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Article

A Model to Estimate the Effect of International Traffic on Malaria Cases: The Case of Japan from 1999 to 2021

by 1,2
1
Public Health, Department of Social Medicine, Graduate School of Medicine, Osaka University, Osaka 565-0871, Japan
2
Cabinet Secretariat, Tokyo 100-8968, Japan
Academic Editors: Andrea Trevisan, Chiara Bertoncello and Marco Fonzo
Int. J. Environ. Res. Public Health 2022, 19(2), 880; https://doi.org/10.3390/ijerph19020880
Received: 6 December 2021 / Revised: 8 January 2022 / Accepted: 10 January 2022 / Published: 13 January 2022
(This article belongs to the Special Issue Vector-Borne Diseases and Public Health)
Aiming to identify the potentially reduced malaria cases by stagnation of international traffic after the COVID-19 pandemic, a longitudinal analysis of malaria cases as well as entries of Japanese and foreigners was conducted using data from 5 April 1999 to 30 September 2021 in Japan. Multivariable risk ratios were calculated with the Poison regression model as a predictive model of malaria cases by the number of entries for Japanese and foreigners. A generalized regression model was used to examine an association of time trend with entries for Japanese and foreigners using data before 2019, to estimate the potentially reduced number of entries after 2020. The potentially reduced number of malaria cases was estimated by the potentially reduced number of entries for Japanese and foreigners after 2020 using a multivariable Poison regression model. The multivariable risk ratio (95% confidence intervals) of malaria case numbers per 100,000 persons increment of entries per day was 3.41 (1.50–7.77) for Japanese and 1.47 (0.92–2.35) for foreigners. During 2020, a potential reduction of 28 (95% confidence limit: 22–34) malaria cases was estimated, which accounted for 58% (52–63%) of malaria cases in Japan. These finding suggest that the stagnation of international traffic during the COVID-19 pandemic reduced the number of malaria cases in Japan. This model may be helpful for countries without indigenous malaria to predict future trends of imported malaria cases. View Full-Text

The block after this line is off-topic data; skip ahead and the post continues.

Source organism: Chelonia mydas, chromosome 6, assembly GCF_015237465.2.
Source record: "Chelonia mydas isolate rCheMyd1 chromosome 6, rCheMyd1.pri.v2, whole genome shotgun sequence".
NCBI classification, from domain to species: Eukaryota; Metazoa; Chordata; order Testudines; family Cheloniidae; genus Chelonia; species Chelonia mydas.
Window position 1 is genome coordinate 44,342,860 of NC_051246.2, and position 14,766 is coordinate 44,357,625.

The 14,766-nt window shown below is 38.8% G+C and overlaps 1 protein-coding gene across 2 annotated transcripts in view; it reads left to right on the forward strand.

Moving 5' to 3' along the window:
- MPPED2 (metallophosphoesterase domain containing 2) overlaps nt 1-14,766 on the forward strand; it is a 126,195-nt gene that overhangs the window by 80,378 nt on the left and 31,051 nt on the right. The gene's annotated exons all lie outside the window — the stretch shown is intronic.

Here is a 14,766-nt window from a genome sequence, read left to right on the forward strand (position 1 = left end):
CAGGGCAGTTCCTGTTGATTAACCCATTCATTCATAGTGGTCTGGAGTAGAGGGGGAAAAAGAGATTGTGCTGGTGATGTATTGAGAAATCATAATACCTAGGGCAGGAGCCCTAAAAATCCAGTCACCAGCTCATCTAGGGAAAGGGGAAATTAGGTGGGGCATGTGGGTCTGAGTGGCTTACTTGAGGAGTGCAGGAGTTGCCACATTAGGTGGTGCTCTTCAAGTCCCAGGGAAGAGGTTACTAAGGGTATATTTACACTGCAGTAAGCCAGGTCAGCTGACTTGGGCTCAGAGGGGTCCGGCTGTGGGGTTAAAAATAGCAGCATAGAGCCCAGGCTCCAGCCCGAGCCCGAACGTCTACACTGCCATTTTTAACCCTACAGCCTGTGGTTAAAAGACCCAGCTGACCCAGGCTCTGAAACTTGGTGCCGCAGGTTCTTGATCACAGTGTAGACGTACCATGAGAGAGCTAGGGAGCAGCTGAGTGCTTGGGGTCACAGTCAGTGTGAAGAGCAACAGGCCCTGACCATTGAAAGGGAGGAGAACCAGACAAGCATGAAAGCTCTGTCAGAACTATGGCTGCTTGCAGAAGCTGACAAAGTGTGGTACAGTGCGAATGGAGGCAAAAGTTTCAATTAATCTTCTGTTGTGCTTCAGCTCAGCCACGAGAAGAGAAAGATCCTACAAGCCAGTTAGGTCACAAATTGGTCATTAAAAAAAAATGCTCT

Keywords: international traffic; malaria; COVID-19; Japan international traffic; malaria; COVID-19; Japan
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MDPI and ACS Style

Noda, H. A Model to Estimate the Effect of International Traffic on Malaria Cases: The Case of Japan from 1999 to 2021. Int. J. Environ. Res. Public Health 2022, 19, 880. https://doi.org/10.3390/ijerph19020880

AMA Style

Noda H. A Model to Estimate the Effect of International Traffic on Malaria Cases: The Case of Japan from 1999 to 2021. International Journal of Environmental Research and Public Health. 2022; 19(2):880. https://doi.org/10.3390/ijerph19020880

Chicago/Turabian Style

Noda, Hiroyuki. 2022. "A Model to Estimate the Effect of International Traffic on Malaria Cases: The Case of Japan from 1999 to 2021" International Journal of Environmental Research and Public Health 19, no. 2: 880. https://doi.org/10.3390/ijerph19020880

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